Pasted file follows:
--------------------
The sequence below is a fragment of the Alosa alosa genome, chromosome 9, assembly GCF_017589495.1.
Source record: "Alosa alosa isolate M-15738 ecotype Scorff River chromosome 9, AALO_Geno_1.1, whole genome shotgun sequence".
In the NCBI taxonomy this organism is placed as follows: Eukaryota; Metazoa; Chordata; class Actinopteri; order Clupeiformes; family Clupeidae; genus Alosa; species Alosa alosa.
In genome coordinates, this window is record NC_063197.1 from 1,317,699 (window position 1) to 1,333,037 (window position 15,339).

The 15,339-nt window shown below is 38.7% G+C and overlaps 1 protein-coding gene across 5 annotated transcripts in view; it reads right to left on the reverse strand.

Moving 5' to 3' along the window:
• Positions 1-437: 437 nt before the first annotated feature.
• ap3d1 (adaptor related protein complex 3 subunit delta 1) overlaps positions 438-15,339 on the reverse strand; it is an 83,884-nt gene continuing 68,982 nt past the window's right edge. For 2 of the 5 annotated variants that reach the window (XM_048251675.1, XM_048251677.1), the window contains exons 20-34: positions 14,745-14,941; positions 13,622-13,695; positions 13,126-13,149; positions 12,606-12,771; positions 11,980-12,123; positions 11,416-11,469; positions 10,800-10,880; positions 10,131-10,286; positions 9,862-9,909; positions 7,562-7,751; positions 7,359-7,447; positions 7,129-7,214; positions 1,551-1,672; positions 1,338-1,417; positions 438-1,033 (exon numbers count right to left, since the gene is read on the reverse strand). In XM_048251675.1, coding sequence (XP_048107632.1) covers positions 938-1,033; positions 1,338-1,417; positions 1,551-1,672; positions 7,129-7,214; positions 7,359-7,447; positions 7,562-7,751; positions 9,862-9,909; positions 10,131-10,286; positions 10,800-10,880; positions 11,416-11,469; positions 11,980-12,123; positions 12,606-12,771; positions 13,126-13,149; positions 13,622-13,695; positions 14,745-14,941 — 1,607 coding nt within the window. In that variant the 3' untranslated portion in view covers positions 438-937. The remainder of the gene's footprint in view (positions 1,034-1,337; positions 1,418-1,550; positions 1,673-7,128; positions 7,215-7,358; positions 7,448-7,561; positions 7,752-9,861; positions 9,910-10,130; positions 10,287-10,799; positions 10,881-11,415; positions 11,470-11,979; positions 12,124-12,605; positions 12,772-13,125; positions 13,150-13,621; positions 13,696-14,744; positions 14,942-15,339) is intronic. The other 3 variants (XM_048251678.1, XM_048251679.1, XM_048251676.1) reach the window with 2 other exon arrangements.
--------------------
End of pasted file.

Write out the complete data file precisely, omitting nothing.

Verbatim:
The sequence below is a fragment of the Alosa alosa genome, chromosome 9, assembly GCF_017589495.1.
Source record: "Alosa alosa isolate M-15738 ecotype Scorff River chromosome 9, AALO_Geno_1.1, whole genome shotgun sequence".
In the NCBI taxonomy this organism is placed as follows: Eukaryota; Metazoa; Chordata; class Actinopteri; order Clupeiformes; family Clupeidae; genus Alosa; species Alosa alosa.
In genome coordinates, this window is record NC_063197.1 from 1,317,699 (window position 1) to 1,333,037 (window position 15,339).

The 15,339-nt window shown below is 38.7% G+C and overlaps 1 protein-coding gene across 5 annotated transcripts in view; it reads right to left on the reverse strand.

Moving 5' to 3' along the window:
• Positions 1-437: 437 nt before the first annotated feature.
• ap3d1 (adaptor related protein complex 3 subunit delta 1) overlaps positions 438-15,339 on the reverse strand; it is an 83,884-nt gene continuing 68,982 nt past the window's right edge. For 2 of the 5 annotated variants that reach the window (XM_048251675.1, XM_048251677.1), the window contains exons 20-34: positions 14,745-14,941; positions 13,622-13,695; positions 13,126-13,149; positions 12,606-12,771; positions 11,980-12,123; positions 11,416-11,469; positions 10,800-10,880; positions 10,131-10,286; positions 9,862-9,909; positions 7,562-7,751; positions 7,359-7,447; positions 7,129-7,214; positions 1,551-1,672; positions 1,338-1,417; positions 438-1,033 (exon numbers count right to left, since the gene is read on the reverse strand). In XM_048251675.1, coding sequence (XP_048107632.1) covers positions 938-1,033; positions 1,338-1,417; positions 1,551-1,672; positions 7,129-7,214; positions 7,359-7,447; positions 7,562-7,751; positions 9,862-9,909; positions 10,131-10,286; positions 10,800-10,880; positions 11,416-11,469; positions 11,980-12,123; positions 12,606-12,771; positions 13,126-13,149; positions 13,622-13,695; positions 14,745-14,941 — 1,607 coding nt within the window. In that variant the 3' untranslated portion in view covers positions 438-937. The remainder of the gene's footprint in view (positions 1,034-1,337; positions 1,418-1,550; positions 1,673-7,128; positions 7,215-7,358; positions 7,448-7,561; positions 7,752-9,861; positions 9,910-10,130; positions 10,287-10,799; positions 10,881-11,415; positions 11,470-11,979; positions 12,124-12,605; positions 12,772-13,125; positions 13,150-13,621; positions 13,696-14,744; positions 14,942-15,339) is intronic. The other 3 variants (XM_048251678.1, XM_048251679.1, XM_048251676.1) reach the window with 2 other exon arrangements.